Sister'hud' of pickling portions

DECCAN CHRONICLE. | SNEHA KALRA
Published Feb 2, 2017, 12:00 am IST
Updated Feb 3, 2017, 12:29 am IST
They employ women from Hudli village to make pickles and help them earn a livelihood.
Amit Vadavi, Adarsh Muthana and Pronoy Roy
 Amit Vadavi, Adarsh Muthana and Pronoy Roy

Looking to do your bit for the state, women empowerment and rural employment all in one? Three young Bengalureans are doing their bit and helping you do so as well — all you have to do is buy new pickles! Confused? The Hudli Project started by Amit Vadavi, Adarsh Muthana and Pronoy Roy, is an exciting initiative which employs women in the Hudli village of Karnataka, to make pickles which are then delivered to subscribers all over India. We talk to the trio, for more on this interesting initiative...

Working to solve business problems at Mu-Sigma, brought the trio together. “Our jobs entailed us to solve business problems for retailers in the states.

 

But we were interested in doing some soul searching and wanted to find some meaning in our lives. We heard giving back really helps,” says Amit, simply. Then how did The Hudli Project come about, we ask. “My grandparents are based in Belgaum and Hudli is only an hour away from there. They have a khadi gram there, where they manufacture khadi products, soaps and aggarbattis, apart from pickles,” continues Amit.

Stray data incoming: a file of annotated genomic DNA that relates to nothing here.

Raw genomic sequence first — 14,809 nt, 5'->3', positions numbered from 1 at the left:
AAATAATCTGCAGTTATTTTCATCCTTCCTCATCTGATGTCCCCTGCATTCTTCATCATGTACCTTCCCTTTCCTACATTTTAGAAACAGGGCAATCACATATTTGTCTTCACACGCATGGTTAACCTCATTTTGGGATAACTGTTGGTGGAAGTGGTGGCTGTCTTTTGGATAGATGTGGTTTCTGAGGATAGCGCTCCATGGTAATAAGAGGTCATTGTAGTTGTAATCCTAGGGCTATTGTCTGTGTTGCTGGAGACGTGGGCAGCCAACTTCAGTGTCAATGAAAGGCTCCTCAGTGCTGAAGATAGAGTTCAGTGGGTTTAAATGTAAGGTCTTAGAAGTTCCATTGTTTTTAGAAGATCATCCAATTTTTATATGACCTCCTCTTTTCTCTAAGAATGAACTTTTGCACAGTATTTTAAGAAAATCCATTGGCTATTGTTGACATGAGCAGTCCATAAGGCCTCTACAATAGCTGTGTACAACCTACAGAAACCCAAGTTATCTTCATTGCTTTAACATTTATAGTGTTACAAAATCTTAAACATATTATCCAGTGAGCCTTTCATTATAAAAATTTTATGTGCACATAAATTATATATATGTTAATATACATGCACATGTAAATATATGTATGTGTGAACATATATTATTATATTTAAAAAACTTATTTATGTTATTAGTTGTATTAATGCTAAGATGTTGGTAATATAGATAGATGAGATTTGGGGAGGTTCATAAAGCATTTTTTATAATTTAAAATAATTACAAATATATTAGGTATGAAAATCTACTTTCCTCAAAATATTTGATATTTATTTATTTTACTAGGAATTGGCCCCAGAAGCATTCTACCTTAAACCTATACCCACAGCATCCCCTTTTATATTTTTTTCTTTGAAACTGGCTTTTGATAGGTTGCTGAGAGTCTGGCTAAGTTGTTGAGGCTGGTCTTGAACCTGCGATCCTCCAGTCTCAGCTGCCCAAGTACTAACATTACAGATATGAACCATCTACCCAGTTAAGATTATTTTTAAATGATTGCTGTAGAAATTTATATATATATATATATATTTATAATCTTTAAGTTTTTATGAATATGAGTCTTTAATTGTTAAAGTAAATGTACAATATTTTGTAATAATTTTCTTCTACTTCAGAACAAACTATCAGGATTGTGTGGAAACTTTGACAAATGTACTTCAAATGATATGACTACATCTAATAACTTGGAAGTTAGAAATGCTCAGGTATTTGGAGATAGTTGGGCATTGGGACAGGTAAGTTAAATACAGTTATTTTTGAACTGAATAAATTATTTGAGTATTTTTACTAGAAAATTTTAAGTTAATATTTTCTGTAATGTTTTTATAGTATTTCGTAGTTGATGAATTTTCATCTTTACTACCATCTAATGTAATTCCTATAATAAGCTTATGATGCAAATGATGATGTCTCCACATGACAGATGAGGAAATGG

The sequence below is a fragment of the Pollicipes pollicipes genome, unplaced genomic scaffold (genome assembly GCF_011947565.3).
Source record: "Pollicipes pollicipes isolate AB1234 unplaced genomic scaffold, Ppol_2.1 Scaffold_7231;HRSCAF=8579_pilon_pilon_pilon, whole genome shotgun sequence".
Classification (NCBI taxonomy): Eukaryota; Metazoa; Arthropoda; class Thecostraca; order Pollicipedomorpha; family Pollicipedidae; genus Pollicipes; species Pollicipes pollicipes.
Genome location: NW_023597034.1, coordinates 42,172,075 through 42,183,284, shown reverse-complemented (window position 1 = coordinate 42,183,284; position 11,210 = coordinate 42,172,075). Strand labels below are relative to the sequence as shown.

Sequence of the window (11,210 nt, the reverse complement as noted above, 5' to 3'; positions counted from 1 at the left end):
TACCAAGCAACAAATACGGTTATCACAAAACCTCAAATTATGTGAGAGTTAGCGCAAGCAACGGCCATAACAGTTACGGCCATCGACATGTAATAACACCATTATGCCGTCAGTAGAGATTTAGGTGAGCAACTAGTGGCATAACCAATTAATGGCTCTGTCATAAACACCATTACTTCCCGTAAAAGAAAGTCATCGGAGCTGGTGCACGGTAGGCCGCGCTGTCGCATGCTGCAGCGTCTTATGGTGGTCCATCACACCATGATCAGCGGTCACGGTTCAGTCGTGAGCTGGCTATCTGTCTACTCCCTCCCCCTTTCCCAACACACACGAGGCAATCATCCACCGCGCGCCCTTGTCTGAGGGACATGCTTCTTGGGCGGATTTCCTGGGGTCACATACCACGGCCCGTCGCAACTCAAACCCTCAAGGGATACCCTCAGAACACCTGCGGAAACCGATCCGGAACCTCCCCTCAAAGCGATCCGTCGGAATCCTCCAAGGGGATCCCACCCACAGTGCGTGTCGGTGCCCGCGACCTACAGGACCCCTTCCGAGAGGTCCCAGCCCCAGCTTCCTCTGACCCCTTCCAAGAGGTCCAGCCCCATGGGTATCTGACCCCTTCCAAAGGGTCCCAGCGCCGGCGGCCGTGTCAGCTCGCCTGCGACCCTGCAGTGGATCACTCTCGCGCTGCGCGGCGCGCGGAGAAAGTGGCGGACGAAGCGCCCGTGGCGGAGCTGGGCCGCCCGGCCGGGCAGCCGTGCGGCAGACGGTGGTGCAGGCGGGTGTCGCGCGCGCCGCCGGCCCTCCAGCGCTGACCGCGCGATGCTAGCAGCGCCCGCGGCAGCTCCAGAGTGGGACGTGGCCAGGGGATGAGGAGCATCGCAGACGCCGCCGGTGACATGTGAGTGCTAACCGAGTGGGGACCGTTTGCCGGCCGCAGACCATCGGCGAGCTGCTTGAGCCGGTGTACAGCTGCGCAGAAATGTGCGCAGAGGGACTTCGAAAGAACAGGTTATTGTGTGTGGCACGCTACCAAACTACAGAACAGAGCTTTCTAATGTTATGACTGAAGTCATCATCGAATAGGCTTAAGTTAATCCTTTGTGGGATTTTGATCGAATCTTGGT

Then why pickles? “Women are the only ones who are employed in manufacturing pickles in a place which lacks infrastructure. So through this, we are creating a platform for women empowerment as well as rural employment,” reveals Adarsh.

The trio who quit their jobs to start this venture, reveal that their families took it quite positively. “They’re not against it, but are passively supportive. As long as we can make ends meet, they’re good,” laughs Amit. The question on everybody's minds though, is that won’t two jars of pickle for 12 months be just too much?

“The idea behind this is that, if ketchup can be eaten with parathas, why can’t pickle be had with noodles? We consume ketchup with almost every meal — but it’s a foreign good. Why not consume more of Indian goods instead? And technically speaking, the pickle isn’t too much! We did the math and it actually falls short!” exclaims 24-year-old Adarsh. And while they are currently focusing on producing pickles, they do plan to explore more options to encourage rural employment. So get those khakadas and parathas ready – all for guaranteeing the wages of women of course!





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